Carolyn Kellogg reviews Ted Gup's A Secret Gift: How One Man's Kindness–And a Trove of Letters–Revealed the Hidden History of the Great Depression. The book centers on the author's grandfather, who solicited letters from those in need and then mailed them $5 checks:

The letters, many of which are reproduced in full, are snapshots telling desperate stories their authors would later downplay or deliberately forget. “We do not own a home here, nor furniture, tho we once did,” wrote Edith Saunders. “Recently we were unable to pay any rent for five weeks and were ordered to move.” ...

The necessary grimness of these true stories is leavened by the long view the septuagenarians who remember the local amusement park, the boy who grows up to fight bravely in World War II, the grandchildren safe from want. ...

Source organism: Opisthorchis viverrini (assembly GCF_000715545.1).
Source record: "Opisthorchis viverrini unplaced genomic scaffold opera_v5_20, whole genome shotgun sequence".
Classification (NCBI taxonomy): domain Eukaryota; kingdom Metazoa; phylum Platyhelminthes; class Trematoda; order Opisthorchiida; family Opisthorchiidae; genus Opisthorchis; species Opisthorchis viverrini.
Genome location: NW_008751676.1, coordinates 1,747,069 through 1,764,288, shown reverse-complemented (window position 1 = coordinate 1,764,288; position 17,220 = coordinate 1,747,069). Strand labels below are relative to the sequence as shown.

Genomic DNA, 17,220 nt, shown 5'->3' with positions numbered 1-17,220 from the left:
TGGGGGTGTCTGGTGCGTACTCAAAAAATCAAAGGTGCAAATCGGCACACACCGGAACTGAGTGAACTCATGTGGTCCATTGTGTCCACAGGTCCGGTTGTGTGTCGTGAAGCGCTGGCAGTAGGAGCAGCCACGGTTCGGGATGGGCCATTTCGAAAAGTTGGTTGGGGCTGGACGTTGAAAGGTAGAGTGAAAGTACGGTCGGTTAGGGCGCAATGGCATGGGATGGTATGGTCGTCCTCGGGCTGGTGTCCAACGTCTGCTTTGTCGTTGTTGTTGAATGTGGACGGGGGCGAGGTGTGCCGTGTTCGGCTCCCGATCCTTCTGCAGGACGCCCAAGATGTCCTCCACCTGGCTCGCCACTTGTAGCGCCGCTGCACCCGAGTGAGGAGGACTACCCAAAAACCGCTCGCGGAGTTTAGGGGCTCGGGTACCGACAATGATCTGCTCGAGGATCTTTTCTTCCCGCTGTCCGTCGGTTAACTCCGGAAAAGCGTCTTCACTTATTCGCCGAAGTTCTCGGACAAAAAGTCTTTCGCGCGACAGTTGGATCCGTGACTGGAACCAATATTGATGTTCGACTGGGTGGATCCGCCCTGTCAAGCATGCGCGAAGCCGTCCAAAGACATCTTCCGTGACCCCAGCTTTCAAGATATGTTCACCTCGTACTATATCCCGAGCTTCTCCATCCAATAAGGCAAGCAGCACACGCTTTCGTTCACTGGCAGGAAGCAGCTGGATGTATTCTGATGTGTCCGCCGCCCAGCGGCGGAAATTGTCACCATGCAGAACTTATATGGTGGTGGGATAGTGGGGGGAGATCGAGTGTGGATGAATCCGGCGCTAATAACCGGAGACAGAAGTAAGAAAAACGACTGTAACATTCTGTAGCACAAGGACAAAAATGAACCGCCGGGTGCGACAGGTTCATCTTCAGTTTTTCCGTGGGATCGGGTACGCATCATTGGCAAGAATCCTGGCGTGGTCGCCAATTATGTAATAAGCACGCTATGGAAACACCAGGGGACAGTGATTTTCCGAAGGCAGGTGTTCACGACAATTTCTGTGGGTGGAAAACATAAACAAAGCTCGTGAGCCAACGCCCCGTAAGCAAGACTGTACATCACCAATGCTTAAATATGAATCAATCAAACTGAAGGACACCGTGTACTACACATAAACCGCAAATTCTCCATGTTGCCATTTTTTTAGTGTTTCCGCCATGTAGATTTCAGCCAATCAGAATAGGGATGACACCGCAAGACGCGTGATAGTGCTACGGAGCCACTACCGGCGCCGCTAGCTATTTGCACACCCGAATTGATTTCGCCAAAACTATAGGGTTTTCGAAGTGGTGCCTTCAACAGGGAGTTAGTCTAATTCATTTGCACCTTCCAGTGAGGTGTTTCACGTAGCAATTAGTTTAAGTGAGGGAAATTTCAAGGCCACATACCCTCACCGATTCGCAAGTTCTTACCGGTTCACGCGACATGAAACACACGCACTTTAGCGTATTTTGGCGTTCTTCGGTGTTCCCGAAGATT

The letters, Gup writes, “reminded me of the difference between discomfort and misery, between the complaints of consumers forced to rein in their spending and the keening of parents whose children went hungry night after night.” They also show that a gesture of generosity can deliver, along with small relief, good fortune that rings with hope.

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